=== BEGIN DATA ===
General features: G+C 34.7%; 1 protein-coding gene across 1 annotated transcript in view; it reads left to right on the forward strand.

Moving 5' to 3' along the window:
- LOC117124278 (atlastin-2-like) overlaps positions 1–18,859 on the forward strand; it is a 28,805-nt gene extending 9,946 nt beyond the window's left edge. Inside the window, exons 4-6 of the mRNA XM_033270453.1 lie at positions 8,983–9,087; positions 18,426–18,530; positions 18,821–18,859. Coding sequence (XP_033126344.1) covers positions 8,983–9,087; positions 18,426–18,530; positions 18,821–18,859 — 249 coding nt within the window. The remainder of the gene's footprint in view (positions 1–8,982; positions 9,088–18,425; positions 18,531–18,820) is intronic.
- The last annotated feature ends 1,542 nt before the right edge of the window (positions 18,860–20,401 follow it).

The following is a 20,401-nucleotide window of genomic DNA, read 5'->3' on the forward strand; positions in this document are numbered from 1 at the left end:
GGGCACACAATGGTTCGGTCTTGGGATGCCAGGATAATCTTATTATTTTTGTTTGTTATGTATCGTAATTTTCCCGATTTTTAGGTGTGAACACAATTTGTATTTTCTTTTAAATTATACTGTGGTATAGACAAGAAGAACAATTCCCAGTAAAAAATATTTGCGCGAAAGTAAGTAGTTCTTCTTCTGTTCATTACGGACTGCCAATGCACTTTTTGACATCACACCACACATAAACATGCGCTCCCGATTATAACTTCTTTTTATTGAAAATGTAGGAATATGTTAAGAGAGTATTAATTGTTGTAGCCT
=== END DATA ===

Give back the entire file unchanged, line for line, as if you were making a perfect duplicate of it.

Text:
General features: G+C 34.7%; 1 protein-coding gene across 1 annotated transcript in view; it reads left to right on the forward strand.

Moving 5' to 3' along the window:
- LOC117124278 (atlastin-2-like) overlaps positions 1–18,859 on the forward strand; it is a 28,805-nt gene extending 9,946 nt beyond the window's left edge. Inside the window, exons 4-6 of the mRNA XM_033270453.1 lie at positions 8,983–9,087; positions 18,426–18,530; positions 18,821–18,859. Coding sequence (XP_033126344.1) covers positions 8,983–9,087; positions 18,426–18,530; positions 18,821–18,859 — 249 coding nt within the window. The remainder of the gene's footprint in view (positions 1–8,982; positions 9,088–18,425; positions 18,531–18,820) is intronic.
- The last annotated feature ends 1,542 nt before the right edge of the window (positions 18,860–20,401 follow it).

The following is a 20,401-nucleotide window of genomic DNA, read 5'->3' on the forward strand; positions in this document are numbered from 1 at the left end:
GGGCACACAATGGTTCGGTCTTGGGATGCCAGGATAATCTTATTATTTTTGTTTGTTATGTATCGTAATTTTCCCGATTTTTAGGTGTGAACACAATTTGTATTTTCTTTTAAATTATACTGTGGTATAGACAAGAAGAACAATTCCCAGTAAAAAATATTTGCGCGAAAGTAAGTAGTTCTTCTTCTGTTCATTACGGACTGCCAATGCACTTTTTGACATCACACCACACATAAACATGCGCTCCCGATTATAACTTCTTTTTATTGAAAATGTAGGAATATGTTAAGAGAGTATTAATTGTTGTAGCCT